Adam Bras evidently had had a quit-rent of £1. 10s. from the tenement, and in 1330 his son John Braz granted it to the newly-founded Elsing Spital. In 1349 the rent was included in William de Elsing's bequest to the hospital he had established. In 1355 the prior of the hospital took naam for arrears of this rent, of which he claimed to have been seised by Isabel Bokeler, from a tenement of Cristina Purcere. (fn. 2)
The title to 17 descended from Reginald le Bokeler, citizen and girdler, to his daughter Isabel, who in 1359 with her husband, Richard le Greyndere, granted the tenement with solar(s) and cellar(s) to Roger de Flete, citizen and draper, and Edmund Fraunk, clerk. Five days later Cristina widow of Thomas de Ismongereslane, citizen and locular' (presumably a cofferer or locksmith), quitclaimed in the property to de Flete and Fraunk. (fn. 3)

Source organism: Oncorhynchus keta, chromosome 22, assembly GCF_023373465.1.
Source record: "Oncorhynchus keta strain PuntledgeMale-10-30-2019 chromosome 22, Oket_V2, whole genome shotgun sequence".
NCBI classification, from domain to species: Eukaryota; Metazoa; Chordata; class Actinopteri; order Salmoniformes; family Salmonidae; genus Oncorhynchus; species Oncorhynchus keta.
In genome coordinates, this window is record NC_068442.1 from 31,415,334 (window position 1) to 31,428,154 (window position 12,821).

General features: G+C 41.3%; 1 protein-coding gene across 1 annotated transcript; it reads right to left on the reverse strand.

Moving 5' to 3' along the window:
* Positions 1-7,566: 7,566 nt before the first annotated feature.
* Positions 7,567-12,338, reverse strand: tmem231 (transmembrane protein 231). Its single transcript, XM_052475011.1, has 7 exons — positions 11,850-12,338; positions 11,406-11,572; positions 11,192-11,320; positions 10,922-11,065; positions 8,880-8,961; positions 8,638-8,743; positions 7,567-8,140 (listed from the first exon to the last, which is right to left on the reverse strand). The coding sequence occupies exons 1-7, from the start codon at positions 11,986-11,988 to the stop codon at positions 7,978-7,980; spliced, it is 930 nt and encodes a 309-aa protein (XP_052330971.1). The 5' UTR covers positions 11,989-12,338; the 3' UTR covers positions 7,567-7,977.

Later the property probably belonged to William Holbech, citizen and draper, and was probably among the tenements which in his will, dated 1365 and proved 1367, he left to his wife Maud. By his will Holbech also left 5 marks rent from his houses in this parish to Dom. William Wrangle to celebrate masses during the term of his life. John Frere, citizen and wiredrawer, and his wife Rose purchased the tenement representing 17 from Holbech's widow Maud. In his will, dated 1388 and proved in 1399 Frere left the property, now consisting of two tenements, to Rose, who in 1391 granted the tenements to John Norman, citizen and goldsmith, and his wife Lettice. Norman and his wife immediately let the S. tenement to Rose for the term of her life and granted to her and her assigns a quit-rent of £2 p.a. from the N. tenement. When Rose died in 1404 she was probably still living in the S. tenement. (fn. 4) In 1412 John Norman had the title to the property transferred to himself, his wife Joan, and his assigns. John Shellegh of Bixley, Kent, and Richard Gerold, citizen and grocer, acted as intermediaries in this transaction. By his will, proved in 1418, he directed that the reversion was to be sold to Richard Osbarn and Thomas Macchyng, to whom in 1419 Norman's widow Joan granted the property. Norman's daughter Margery with her husband John Pomis, citizen and goldsmith, then released all claim in it. In 1423 Osbarn and Macchyng granted the two tenements with houses, shops, and solar(s) representing 17 to Norman's widow Joan for the term of her life, with remainder to John Souman, leather seller, his wife Alice, John Parker, cutler, John Colbrook, tailor, and the heirs and assigns of Souman. In 1424 John Lagenham, shearman, and his wife Alice quitclaimed to Joan and to those with the reversionary interest in a shop with a solar over it forming part of this property, of which Lagenham may formerly have been a tenant. (fn. 5)